President Obama unveils proposal for $950-billion healthcare overhaul

President Barack Obama on Monday unveiled proposed healthcare legislation that includes provisions designed to improve access to prescription drugs and increase generic drug availability. The plan, which is expected to cost $950 billion over 10 years and provide coverage to more than 31 million uninsured Americans, also includes an increase in the fees the pharmaceutical industry pays starting in 2011.

The plan includes a measure designed to close the Medicare "donut-hole" gap for prescription drug coverage, which leaves seniors paying the full cost of medicines during a certain stage of the programme due to coverage limits. Compared with the healthcare bill passed by the Senate in December, the president's proposal closes the gap entirely.

Regarding fees to be paid by the pharmaceutical industry, Obama proposes increasing them over 10 years by $10 billion above the $23-billion increase proposed under the Senate bill. Obama’s plan also delays implementation of these fees by one year to 2011. The administration gave details of the increase while explaining that proposed policies to expand health insurance coverage and to close the donut hole will result in new revenue for the pharmaceutical industry.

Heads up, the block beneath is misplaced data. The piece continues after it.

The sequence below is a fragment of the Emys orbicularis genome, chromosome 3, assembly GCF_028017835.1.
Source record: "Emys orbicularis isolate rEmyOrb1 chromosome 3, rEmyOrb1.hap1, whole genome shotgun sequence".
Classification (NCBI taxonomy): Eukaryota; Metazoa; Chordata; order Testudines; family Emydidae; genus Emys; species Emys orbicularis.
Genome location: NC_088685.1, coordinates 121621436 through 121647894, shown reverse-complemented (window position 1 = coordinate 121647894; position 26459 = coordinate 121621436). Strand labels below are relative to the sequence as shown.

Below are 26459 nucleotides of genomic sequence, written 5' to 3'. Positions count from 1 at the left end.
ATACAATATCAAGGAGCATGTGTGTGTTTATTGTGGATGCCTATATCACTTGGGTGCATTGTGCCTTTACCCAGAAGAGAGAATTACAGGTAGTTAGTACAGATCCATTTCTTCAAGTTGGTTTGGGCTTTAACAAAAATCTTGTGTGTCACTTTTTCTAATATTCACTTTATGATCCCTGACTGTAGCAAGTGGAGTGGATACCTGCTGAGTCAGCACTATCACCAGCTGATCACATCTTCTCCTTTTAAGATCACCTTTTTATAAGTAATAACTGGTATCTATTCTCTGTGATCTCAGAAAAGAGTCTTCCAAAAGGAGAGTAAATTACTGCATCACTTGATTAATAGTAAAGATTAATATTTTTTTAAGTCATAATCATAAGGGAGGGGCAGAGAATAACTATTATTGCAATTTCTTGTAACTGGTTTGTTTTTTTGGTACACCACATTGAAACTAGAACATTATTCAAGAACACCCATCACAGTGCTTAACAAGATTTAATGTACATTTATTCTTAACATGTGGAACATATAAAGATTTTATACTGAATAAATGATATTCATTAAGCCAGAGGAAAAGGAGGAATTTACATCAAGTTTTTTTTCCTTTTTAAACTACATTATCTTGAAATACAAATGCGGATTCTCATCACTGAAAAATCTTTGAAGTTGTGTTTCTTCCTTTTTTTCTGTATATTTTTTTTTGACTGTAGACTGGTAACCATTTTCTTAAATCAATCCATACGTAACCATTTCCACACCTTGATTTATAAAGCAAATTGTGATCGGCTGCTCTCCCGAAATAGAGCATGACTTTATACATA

In addition, Obama's plan includes provisions designed to increase access to generic drugs by giving the Federal Trade Commission the authority to address the practice of "pay for delay" agreements between brand name and generic drug manufacturers. Specifically, the plan suggests prohibiting generic drug manufacturers from accepting "anything of value from a brand-name manufacturer that contains a provision in which the generic drug manufacturer agrees to limit or forgo research, development, marketing, manufacturing or sales of the generic drug." Such deals could only be reached if the parties "demonstrate by clear and convincing evidence that the pro-competitive benefits of the agreement outweigh the anti-competitive effects of the agreement."

The plan will be debated Thursday at a bipartisan healthcare summit.

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